Admittedly, "Weak Fantasy" and "Yours Is an Empty Hope" are both blatantly anti-religion to put it bluntly, although it's impressive how the Mediterranean/Middle Eastern feel of "Weak Fantasy" puts an emphasis on the absurdity of the origins of today's predominant religions. The poetic talents of Tuomas Holopainen lie in how the lyrics stick the middle finger up to thieving religious leaders while at the same time being able to act as words of warning to those being thieved in both songs.
As much as the album cover may suggest, the lyrics aren't all about science. The lyrics to "My Walden" seem like a remnant of the previous albums' "man-child" finally coming to terms with reality, whilst "Edema Ruh" has nothing to do with fluids, but is actually a more subtle tribute to the band itself than the comical "Nightquest" from the Tarja years.
The rest of the songs, while focusing on science and nature, still feel like classic Nightwish because the lyrics seep with wonder and imagination. Two main themes do appear to be the beauty of nature and the universe ("Shudder Before the Beautiful," "Endless Forms Most Beautiful," "Elan"); and the evolution of man as a species ("Alpenglow"). Both are tied together in "The Greatest Show on Earth" in the chapters "Life" and "The Toolmaker" respectively.
Finally, "Our Decades in the Sun" is unique in that it is a tribute to one's parents. Quite astonishingly, this ties in nicely with the scientific theme in an unexpected way despite being a very simple ballad, which is not only a testament to Holopainen's poetic skill but also to the beauty of existence that he masterfully expresses throughout the album.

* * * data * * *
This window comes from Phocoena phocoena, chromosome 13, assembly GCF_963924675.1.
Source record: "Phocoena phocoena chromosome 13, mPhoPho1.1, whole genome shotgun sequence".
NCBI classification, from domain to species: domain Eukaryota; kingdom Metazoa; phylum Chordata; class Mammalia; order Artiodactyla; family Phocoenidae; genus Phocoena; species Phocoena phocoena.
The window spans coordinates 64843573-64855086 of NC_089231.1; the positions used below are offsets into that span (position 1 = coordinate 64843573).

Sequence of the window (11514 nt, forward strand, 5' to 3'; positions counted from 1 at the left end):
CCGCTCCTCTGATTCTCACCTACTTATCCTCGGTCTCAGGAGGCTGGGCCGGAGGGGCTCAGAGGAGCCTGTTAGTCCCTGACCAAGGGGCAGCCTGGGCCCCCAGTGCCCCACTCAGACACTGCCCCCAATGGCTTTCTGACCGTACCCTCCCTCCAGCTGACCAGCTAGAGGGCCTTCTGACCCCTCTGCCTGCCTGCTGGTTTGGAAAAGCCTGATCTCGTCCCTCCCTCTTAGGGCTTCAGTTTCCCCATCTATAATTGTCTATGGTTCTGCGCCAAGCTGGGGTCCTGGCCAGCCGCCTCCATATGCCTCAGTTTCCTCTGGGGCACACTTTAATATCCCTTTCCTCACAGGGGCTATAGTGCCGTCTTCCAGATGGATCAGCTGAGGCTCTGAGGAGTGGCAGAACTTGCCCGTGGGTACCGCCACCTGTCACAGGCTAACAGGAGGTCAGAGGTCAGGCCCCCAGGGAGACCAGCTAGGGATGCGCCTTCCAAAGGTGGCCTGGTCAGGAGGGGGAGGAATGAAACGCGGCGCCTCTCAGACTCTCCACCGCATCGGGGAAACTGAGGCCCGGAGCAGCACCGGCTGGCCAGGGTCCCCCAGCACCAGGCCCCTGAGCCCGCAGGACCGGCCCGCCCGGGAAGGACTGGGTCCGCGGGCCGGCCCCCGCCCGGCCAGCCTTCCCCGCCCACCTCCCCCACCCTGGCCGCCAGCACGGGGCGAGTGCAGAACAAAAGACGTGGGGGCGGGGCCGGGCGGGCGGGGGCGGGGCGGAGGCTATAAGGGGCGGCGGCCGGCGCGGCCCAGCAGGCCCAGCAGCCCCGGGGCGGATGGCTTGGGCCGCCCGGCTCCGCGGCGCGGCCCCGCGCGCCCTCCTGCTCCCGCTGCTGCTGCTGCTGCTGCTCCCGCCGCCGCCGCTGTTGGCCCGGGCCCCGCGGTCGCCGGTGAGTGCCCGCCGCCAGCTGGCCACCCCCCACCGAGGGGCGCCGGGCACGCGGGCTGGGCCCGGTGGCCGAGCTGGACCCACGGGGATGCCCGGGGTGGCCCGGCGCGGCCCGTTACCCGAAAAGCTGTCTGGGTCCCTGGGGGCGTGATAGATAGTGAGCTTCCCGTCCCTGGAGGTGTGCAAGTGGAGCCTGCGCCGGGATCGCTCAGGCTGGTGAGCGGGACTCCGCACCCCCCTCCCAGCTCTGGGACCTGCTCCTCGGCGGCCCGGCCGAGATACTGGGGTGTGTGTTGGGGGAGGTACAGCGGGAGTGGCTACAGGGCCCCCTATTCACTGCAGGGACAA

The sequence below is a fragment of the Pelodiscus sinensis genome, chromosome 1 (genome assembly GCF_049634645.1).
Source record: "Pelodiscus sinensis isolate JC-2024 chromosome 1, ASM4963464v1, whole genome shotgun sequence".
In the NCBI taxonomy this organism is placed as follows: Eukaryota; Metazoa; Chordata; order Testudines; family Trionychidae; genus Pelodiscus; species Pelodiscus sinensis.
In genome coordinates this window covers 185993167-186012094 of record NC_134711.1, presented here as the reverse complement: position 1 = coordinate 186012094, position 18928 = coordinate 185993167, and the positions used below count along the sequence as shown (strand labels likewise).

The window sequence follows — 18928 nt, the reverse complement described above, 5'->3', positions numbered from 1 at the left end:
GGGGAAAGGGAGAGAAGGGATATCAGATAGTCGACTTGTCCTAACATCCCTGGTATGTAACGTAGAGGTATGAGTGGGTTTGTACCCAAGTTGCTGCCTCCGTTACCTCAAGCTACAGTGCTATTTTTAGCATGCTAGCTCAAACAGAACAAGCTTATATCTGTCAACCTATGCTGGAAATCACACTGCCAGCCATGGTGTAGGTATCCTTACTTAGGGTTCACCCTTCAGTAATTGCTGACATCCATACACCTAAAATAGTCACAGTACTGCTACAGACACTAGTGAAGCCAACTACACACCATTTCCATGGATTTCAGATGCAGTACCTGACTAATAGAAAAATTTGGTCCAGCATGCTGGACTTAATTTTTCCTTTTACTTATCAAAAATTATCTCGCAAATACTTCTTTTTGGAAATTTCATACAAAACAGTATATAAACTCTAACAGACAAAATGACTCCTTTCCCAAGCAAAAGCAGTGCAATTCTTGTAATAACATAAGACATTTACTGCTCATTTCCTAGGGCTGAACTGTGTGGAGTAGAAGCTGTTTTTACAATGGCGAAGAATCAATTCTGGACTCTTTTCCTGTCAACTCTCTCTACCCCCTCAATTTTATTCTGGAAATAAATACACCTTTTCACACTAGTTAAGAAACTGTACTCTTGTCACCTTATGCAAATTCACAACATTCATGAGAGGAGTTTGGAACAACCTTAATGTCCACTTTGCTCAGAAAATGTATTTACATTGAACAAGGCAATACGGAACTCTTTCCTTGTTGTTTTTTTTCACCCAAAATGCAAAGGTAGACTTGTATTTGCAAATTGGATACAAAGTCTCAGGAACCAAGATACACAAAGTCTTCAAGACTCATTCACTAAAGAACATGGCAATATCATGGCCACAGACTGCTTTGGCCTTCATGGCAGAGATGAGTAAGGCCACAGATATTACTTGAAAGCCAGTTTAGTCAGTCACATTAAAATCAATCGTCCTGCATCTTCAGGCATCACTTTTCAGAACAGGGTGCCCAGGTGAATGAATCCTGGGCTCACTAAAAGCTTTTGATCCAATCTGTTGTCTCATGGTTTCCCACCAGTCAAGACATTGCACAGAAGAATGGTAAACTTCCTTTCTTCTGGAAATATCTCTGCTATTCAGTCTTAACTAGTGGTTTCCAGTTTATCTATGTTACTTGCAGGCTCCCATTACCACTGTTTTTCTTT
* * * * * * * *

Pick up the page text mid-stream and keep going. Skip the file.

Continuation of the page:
Overall Impression — 8
There are good albums and there are great albums. "Endless Forms Most Beautiful" is an album that makes you sit by yourself for a few minutes just to contemplate how great it is...
Perhaps that was exaggerated, but it is an album that will give you something new with every listen because of the creativity and craft that has gone into it.
Many Nightwish fans might have looked forward a return to a more "Tarja-era" sound on the band's next album after the announcement that Floor Jansen had agreed to be their permanent frontwoman. Perhaps sadly for these nostalgics, there is no evidence to indicate a full regression to the 'opera metal' they were once famous for.
Instead, "Endless Forms Most Beautiful" is, amongst other things, another artful showcase of this band's songwriting, musical and technical chops. Like its predecessor, "Imaginaerum," this album is beautifully coloured by Tuomas Holopainen's impressive musical palette, with equal contributions from a talented and tight-sounding band, as well as well-conducted orchestras and choirs.
This album, however, does not come close to the impressive breadth and grandeur of "Imaginaerum" (although the inclusion of Richard Dawkins will give this band some extra prestige for managing to acquire his artistic services). Instead, it would probably stand proudly alongside "Century Child" as a promising start of a new and hopefully long era of Nightwish. Nonetheless, that should never take away the fact that "Endless Forms Most Beautiful" in itself is a brilliant work of art and possibly the greatest musical tribute to science to date.